The Magazine

Speaking Freely

The language of the Supreme Court on the subject of words.

Oct 26, 2009, Vol. 15, No. 06 • By KEVIN R. KOSAR
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Eloquence and Reason

Creating a First

Amendment Culture

by Robert L. Tsai

Yale, 216 pp., $45

As a schoolboy I had textbooks with photographs of the justices of the Supreme Court. In their black robes, they looked so very old and serious. What little information the books provided about these people stoked my reverence. They hailed from Harvard, Stanford, and other places far away from my hometown in Ohio, places populated with brilliant people who became the powerful people who appeared on the nightly news show that my mother and I watched â "senators, diplomats, and the rest.

Many nights I went to bed dreaming that one day, maybe, I could be a Supreme Court justice. I wanted to sit in one of the high-backed chairs on the dais as attorneys debated whether a particular statute offended the Law of the Land. I imagined myself at the center of terrific logical exchanges, parsing the precise language of the Constitution and analyzing the facts of a case. Ultimately, we the Court would come to a super-rational explanation that would irrefutably decide the matter for all time.

I understood that not every case had an easy answer. The Fourth Amendment forbids â unreasonable searches and seizures. â But what constitutes a search? May the FBI use infrared technology to peer into a home without obtaining a warrant? And I knew that the Court had goofed on occasion, such as when it decided in Dred Scott v. Sandford (1857) that blacks were not citizens. Nonetheless, I had faith that the Court usually would divine the truth.

Neither my schools nor my local library carried the United States Reports, the repository of Court decisions, so I did not read any Supreme Court decisions until I reached college. When I did, I found many of them shocking. Instead of providing an exegesis and an application of the Constitution, justices were armchair-philosophizing about the nature of America and her system of governance.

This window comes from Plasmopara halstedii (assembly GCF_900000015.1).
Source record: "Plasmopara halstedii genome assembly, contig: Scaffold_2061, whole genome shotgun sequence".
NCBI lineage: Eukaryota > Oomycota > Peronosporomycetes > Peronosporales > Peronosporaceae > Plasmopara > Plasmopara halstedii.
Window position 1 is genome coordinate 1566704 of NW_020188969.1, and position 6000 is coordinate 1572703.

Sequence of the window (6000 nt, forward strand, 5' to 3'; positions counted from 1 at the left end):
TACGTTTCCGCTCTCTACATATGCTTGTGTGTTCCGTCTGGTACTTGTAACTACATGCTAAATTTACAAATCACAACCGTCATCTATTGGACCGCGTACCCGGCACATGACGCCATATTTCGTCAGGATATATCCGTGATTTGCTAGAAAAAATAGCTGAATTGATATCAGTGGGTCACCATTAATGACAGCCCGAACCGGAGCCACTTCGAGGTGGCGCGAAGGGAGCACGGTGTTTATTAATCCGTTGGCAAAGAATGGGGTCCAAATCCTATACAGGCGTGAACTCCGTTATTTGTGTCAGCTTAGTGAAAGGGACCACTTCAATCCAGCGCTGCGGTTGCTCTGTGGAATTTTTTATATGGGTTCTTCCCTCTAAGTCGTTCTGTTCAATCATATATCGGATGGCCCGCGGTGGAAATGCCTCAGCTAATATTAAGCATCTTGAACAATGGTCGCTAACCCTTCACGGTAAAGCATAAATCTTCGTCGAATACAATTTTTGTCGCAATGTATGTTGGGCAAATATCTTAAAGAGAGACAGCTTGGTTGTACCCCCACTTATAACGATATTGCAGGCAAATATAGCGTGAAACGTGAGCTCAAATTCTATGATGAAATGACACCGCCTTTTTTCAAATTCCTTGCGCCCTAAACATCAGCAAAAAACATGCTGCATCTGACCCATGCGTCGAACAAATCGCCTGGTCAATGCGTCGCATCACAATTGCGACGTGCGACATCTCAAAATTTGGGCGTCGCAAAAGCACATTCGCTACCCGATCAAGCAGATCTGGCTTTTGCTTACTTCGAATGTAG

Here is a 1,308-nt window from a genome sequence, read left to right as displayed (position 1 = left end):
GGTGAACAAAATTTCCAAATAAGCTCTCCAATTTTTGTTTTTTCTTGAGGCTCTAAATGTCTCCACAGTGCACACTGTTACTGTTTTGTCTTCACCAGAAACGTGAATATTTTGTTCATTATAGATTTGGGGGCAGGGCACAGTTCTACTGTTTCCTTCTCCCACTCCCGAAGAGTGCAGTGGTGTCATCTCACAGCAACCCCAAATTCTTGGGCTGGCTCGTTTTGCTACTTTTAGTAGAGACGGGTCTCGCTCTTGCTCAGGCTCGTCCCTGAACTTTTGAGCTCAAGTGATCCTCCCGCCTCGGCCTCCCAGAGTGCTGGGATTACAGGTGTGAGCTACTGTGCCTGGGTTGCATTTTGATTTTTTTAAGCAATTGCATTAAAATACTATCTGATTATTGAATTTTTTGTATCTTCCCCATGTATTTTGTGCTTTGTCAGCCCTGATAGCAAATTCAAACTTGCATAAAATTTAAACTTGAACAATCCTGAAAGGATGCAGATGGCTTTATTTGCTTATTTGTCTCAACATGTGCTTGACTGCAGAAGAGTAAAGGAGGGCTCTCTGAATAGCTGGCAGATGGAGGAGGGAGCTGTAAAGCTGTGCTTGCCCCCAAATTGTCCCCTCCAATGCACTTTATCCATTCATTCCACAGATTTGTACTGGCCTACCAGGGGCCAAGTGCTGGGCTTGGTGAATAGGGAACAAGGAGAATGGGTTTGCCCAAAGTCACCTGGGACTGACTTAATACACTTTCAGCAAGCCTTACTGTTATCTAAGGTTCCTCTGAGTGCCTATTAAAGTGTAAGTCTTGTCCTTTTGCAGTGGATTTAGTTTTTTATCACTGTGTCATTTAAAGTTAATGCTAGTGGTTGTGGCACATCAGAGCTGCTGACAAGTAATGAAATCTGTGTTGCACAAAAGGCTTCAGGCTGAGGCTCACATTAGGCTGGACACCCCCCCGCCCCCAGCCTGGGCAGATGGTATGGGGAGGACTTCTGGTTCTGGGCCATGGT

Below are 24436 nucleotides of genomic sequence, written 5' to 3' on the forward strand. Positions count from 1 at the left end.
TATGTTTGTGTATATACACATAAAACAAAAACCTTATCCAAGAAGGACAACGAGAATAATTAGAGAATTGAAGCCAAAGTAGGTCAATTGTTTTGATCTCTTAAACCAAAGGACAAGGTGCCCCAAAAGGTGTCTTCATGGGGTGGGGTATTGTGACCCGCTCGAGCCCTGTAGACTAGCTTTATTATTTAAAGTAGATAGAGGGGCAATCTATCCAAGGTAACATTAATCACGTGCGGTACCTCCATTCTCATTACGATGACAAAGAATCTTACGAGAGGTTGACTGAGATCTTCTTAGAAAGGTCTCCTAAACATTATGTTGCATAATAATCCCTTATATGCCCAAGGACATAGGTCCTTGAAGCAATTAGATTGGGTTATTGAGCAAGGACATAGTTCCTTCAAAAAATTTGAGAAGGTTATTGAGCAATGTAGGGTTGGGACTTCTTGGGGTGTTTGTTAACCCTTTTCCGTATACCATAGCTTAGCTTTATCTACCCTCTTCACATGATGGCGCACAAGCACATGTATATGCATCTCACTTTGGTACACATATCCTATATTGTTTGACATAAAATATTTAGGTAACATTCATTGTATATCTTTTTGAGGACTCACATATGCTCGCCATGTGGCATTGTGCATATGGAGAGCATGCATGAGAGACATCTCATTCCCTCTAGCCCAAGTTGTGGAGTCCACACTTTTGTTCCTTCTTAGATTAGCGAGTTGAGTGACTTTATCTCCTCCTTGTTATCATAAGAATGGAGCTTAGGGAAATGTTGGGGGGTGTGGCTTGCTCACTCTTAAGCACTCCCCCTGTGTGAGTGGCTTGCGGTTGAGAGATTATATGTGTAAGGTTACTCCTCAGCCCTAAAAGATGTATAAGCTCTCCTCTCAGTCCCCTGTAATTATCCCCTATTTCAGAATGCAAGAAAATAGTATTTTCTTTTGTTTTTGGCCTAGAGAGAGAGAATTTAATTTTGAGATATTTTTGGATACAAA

When I read Palko v. Connecticut (1937), which featured a crook twice convicted in Connecticut for the same murders, I felt like digging up Justice Cardozo and barking at him, â What the devil is a â scheme of ordered liberty â and where do you find such words in the Constitution? â With just a single course in philosophy under my belt, I could identify fallacies and slippery rhetorical maneuvers in opinions. The scales fell from my eyes.

Reading Robert Tsai â s provocative Eloquence and Reason, I am reminded of the experience of losing my na -vet in things legal. Tsai, a professor at the American University law school, depicts how the Court has transformed the nature of the First Amendment by pouring new meanings into its words. In a mere century, the Court has made stunning alterations to the freedoms of speech, assembly, and religious exercise, and transmogrified the Amendment â s prohibition against making a law â respecting an establishment of religion. â

Tsai argues that the Court has been able to pull off this feat by employing stirring rhetoric and powerful metaphors. Thus, over the past century, it has likened the act of speaking in a public place (in Justice Holmes â s words) to falsely shouting Fire! in a crowded theater, to lawful assembly in the grand tradition of democracy, and to the peddling of wares in a â marketplace of ideas. â When one metaphor ceases to provide the desired results, the Court crafts a new one.

Stanley v. Georgia (1969) is a particularly colorful example of this phenomenon. Law enforcement agents raided the home of Robert Stanley, suspecting that this bookie was up to his old tricks. They found no gambling materials, but the police did discover some pornographic films. Stanley
was arrested, tried, and convicted for violating a state statute forbidding the possession of â obscene matter. â

After losing in Georgia â s Supreme Court, Stanley appealed to the U.S. Supreme Court, complaining that Georgia â s law violated his freedom of speech. Prima facie, the case looked like a sure loser for Stanley. The First Amendment reads:

Congress shall make no law respecting an establishment of religion, or prohibiting the free exercise thereof; or abridging the freedom of speech, or of the press; or the right of the people peaceably to assemble, and to petition the Government for a redress of grievances.

Can anyone say, with a straight face, â Why yes, the denotations of the words â freedom of speech â clearly encompass the possession of pornographic films â ?